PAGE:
Britain’s Labour party has formally adopted the full working definition of Islamophobia, arguing it is a vital step in fighting the rise of far-right extremism in the U.K.
The national executive committee adopted the working definition Wednesday as produced by the all-party parliamentary group on British Muslims last year in a move “to help tackle Islamophobia, build a common understanding of its causes and consequences, and express solidarity with Muslim communities.”
The move by the U.K.’s main opposition party to adopt the definition follows the publication of a public letter signed by more than a hundred Islamic institutions, Muslim public figures, and MPs calling on all political parties to adopt the definition.
“This could not be more urgent, while Islamophobia has been rising in our society and across the world, and support for the far right and their extremist white supremacist views is growing,” said Naz Shah, Labour MP and signatory to the letter.
“Instead of challenging and campaigning against this hate-filled prejudice, many politicians have actively fuelled it, from the Conservatives’ overtly Islamophobic campaign against Sadiq Khan becoming mayor in 2016 to [former Foreign Secretary] Boris Johnson’s vile comments about Muslim women,” she added.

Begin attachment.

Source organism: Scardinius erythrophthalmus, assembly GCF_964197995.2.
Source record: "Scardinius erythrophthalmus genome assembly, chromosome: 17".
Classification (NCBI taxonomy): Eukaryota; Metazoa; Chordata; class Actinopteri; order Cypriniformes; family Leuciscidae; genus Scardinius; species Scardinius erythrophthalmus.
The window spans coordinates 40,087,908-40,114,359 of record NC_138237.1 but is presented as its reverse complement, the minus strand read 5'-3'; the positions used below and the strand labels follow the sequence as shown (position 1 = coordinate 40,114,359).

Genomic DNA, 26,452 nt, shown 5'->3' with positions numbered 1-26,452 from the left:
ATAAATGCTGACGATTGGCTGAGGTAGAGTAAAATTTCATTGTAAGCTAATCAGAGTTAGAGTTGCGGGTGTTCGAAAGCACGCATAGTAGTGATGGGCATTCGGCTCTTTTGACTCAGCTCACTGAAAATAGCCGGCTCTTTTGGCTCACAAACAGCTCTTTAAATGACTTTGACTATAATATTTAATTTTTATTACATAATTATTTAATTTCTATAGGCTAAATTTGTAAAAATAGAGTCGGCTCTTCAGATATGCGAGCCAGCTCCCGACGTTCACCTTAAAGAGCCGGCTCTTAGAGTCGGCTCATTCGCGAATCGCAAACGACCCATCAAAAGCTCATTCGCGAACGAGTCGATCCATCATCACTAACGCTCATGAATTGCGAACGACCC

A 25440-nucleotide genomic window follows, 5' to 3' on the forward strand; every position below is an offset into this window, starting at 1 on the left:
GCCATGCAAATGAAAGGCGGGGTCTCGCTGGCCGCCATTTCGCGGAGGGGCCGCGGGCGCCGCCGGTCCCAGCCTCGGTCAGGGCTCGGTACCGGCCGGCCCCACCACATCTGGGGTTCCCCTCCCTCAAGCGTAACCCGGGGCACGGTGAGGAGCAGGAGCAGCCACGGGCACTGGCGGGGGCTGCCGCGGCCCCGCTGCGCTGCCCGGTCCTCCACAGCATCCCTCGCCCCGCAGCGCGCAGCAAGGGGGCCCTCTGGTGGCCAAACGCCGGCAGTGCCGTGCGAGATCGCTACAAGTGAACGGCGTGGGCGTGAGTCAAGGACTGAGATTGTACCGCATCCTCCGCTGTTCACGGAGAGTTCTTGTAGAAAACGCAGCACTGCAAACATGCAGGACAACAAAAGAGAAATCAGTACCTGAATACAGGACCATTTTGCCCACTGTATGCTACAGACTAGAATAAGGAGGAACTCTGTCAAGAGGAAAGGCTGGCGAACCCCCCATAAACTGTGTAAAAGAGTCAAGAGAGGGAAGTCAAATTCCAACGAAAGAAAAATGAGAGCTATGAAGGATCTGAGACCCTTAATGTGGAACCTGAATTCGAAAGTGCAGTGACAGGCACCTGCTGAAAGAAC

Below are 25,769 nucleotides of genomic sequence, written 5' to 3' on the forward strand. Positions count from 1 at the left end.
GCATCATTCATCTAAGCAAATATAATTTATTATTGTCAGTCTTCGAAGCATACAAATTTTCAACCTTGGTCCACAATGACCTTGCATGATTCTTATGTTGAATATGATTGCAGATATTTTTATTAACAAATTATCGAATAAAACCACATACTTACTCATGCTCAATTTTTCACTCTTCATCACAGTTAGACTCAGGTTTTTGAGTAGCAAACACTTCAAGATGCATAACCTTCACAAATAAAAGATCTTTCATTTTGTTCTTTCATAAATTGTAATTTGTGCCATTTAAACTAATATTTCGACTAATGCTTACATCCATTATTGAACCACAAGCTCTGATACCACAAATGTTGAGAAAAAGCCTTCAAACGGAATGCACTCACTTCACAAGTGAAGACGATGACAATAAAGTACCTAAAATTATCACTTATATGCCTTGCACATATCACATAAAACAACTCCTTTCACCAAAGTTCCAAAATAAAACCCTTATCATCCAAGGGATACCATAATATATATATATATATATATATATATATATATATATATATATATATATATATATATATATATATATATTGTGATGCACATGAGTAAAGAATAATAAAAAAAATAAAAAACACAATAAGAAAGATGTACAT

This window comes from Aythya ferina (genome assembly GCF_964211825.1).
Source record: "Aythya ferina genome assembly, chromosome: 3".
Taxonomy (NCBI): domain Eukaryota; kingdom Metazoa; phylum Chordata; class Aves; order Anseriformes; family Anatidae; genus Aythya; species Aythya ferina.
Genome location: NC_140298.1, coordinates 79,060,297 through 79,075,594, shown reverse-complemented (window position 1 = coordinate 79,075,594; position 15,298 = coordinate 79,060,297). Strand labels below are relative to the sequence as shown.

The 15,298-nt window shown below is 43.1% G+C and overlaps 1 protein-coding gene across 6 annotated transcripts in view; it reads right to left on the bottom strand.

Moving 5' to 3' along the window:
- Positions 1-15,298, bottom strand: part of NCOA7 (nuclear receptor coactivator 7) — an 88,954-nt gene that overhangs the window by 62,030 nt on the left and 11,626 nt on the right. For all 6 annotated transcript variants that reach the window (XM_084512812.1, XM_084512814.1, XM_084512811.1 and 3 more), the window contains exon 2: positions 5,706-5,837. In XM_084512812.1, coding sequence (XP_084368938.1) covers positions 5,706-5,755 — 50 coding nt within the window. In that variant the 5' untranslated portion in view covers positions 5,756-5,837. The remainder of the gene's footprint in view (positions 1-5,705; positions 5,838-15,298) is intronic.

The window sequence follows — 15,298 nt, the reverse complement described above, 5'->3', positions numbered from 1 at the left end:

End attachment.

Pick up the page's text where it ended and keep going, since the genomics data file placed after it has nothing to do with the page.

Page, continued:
Last year Johnson compared women who wear Islamic garb to “bank robbers and letter boxes.” His comments received a national outcry but after an internal party investigation, he was found to have done no wrongdoing.
The Liberal Democrat party has also adopted the working definition. However, the ruling Conservative party has refrained from adopting the definition, even after being embroiled in a scandal that has seen many of its members and MPs openly make Islamophobic statements.
The Muslim Council of Britain, the U.K.’s largest Muslim body, has written many times to the Conservative party urging the leadership to tackle the issue of Islamophobia within the party and conduct investigations into those Tories accused of Islamophobia.
Tory party members and councillors have been found to have made Islamophobic comments online, with some calling for the bombing of mosques and others making racist comments about London Mayor Khan and Tory Home Secretary Sajid Javid.
The last three years have seen a sharp rise in Islamophobia and anti-Muslim hate crime in the UK, with a record number of attacks on Muslims 2017. In 2018 there were over 1,200 reports of Islamophobic attacks, a 26 percent surge from the previous year.
Islamophobic incidents have risen significantly due to a number of factors such as Brexit and the proliferation of far-right groups manipulating peoples’ misconceptions on immigration and faith.